Make sure you have them come at lunch time, and have Dad, or Grandma, or Aunt, or whoever is bringing him to pack their lunch and bring his lunch. "You are going to go see Mommy and have lunch with her."
If possible, have the newborn baby back at the nursery instead of in your room. I know that may be a challenge with some of the maternity wards at hospitals these days. Perhaps the baby can be sleeping in their little bassinet in your room rather than in your arms when your older child enters your room.
Now, when your child walks in, first they have to get used to the new surroundings in the room. It can be a little bit frightening for them.
Then, let them climb up on your bed and play with the button that moves the bed up and down, and make a little game of it. Get them a little bit more comfortable.
They're in the bed with you now, they're close to you, you're touching them, you're making eye contact, you're playing with the button to make the bed go up and down, and they're having fun.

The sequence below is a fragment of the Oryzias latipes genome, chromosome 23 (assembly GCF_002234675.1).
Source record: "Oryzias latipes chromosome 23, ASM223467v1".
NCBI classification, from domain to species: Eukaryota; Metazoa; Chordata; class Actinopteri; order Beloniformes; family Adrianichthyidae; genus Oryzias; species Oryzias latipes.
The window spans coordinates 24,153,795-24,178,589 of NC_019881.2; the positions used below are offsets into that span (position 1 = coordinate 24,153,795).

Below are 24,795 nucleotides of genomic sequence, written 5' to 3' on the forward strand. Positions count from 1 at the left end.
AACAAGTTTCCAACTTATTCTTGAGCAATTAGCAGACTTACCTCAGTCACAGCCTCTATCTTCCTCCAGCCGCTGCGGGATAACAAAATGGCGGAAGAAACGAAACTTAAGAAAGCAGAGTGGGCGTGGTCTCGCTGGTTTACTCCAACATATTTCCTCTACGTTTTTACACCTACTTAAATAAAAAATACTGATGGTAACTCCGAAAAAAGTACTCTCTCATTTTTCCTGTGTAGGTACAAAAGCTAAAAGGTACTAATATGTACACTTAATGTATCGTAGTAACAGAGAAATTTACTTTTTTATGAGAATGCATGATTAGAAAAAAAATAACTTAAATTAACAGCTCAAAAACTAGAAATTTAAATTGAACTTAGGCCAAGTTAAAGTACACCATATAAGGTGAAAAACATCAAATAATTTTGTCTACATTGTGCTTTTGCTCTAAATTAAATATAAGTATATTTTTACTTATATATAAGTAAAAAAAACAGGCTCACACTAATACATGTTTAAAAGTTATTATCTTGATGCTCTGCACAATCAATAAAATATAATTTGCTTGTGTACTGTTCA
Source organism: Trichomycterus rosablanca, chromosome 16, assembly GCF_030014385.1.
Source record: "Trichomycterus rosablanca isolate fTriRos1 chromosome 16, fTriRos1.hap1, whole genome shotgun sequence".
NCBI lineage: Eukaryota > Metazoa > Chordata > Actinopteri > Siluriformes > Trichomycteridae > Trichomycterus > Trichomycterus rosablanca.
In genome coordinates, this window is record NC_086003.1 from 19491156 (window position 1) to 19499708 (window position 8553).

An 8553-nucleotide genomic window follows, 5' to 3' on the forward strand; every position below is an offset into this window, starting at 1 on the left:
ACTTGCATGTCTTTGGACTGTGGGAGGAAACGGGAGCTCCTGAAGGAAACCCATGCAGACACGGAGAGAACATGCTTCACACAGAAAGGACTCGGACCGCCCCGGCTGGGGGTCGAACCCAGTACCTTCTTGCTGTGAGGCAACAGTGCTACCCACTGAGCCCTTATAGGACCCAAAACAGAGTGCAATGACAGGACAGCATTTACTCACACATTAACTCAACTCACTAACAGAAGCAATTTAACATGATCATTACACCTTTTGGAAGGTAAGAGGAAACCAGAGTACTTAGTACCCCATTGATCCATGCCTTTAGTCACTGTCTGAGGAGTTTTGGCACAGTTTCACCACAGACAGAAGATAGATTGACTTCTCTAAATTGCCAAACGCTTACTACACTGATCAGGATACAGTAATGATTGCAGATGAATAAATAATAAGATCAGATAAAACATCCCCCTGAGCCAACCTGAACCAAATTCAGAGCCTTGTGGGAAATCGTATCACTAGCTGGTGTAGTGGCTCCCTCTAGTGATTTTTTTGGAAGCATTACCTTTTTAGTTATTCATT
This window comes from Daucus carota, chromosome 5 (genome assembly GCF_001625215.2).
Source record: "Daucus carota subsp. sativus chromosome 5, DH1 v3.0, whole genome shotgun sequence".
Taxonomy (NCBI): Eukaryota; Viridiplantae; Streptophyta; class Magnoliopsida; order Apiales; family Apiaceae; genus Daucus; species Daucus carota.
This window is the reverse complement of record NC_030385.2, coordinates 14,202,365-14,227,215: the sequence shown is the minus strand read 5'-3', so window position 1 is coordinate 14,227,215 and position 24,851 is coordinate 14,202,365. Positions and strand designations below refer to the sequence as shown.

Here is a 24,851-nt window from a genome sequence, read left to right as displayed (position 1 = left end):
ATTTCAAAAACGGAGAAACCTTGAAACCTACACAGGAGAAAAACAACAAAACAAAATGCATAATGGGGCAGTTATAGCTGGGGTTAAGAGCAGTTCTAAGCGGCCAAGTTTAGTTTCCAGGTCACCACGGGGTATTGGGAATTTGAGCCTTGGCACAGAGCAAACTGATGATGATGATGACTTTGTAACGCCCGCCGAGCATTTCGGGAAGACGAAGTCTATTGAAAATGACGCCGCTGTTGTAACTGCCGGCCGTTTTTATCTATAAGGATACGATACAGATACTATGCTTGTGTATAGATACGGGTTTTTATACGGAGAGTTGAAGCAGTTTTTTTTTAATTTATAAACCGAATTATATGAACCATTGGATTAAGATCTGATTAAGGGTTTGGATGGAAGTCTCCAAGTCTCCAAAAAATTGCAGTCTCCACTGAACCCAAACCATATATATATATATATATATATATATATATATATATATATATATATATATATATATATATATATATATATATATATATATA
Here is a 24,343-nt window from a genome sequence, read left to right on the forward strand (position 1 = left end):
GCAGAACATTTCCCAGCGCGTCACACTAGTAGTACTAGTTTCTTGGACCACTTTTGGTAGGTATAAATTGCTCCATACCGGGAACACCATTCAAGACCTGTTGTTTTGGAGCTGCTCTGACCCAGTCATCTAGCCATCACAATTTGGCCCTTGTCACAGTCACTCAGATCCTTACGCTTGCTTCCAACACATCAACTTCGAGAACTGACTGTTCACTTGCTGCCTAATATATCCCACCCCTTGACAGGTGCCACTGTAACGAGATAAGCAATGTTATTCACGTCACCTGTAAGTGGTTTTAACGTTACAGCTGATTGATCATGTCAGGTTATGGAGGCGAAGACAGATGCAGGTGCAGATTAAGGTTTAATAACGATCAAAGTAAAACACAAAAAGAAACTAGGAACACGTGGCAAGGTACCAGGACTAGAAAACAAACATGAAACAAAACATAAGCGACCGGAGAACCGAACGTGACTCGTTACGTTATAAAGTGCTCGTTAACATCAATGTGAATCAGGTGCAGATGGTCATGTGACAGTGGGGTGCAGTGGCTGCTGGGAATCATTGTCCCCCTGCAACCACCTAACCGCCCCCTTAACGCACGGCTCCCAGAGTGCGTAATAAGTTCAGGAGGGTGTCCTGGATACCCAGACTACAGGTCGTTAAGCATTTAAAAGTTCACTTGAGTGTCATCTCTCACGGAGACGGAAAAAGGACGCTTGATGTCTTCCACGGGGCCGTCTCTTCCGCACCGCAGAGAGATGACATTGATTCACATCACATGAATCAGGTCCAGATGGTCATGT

Let them sit in bed with you to have their lunch. Have your lunch come at the same time and eat lunch together.
As they start to get comfortable and feel safe, then you can have the new baby come into your arms and introduce them.
This has worked really well for several people that we've suggested this to over the years. It just eases your child into that amazing shock of what's happening.
When Baby Comes Home
When you bring your precious baby home, your routine now has to be followed around the baby's needs. But your older child still needs their routine.
Children feel very comfortable and safe when they have a set routine every day, so as best as you can keep their routine going too.
Keep the routine so that when they wake up they do this, this, and this.